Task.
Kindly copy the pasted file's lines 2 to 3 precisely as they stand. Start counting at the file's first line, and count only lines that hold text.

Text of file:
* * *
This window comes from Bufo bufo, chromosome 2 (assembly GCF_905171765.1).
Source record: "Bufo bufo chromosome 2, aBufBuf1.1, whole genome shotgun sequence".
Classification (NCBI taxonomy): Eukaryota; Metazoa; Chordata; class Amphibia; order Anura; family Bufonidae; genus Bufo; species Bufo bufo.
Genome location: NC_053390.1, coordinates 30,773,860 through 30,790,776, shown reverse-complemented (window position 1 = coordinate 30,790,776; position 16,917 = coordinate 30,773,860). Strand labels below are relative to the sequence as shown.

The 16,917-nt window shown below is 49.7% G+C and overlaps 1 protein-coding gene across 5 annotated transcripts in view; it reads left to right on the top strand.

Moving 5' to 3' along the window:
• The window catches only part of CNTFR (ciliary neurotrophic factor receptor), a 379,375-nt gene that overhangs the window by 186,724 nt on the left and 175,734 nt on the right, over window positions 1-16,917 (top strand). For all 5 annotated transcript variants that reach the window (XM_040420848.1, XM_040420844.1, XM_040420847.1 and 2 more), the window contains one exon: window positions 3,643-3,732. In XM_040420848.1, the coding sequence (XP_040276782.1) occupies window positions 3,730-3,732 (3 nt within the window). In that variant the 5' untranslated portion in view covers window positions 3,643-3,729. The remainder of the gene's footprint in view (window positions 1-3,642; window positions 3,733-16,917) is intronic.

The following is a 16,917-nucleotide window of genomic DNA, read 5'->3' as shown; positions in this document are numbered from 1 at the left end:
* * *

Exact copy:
Source record: "Bufo bufo chromosome 2, aBufBuf1.1, whole genome shotgun sequence".
Classification (NCBI taxonomy): Eukaryota; Metazoa; Chordata; class Amphibia; order Anura; family Bufonidae; genus Bufo; species Bufo bufo.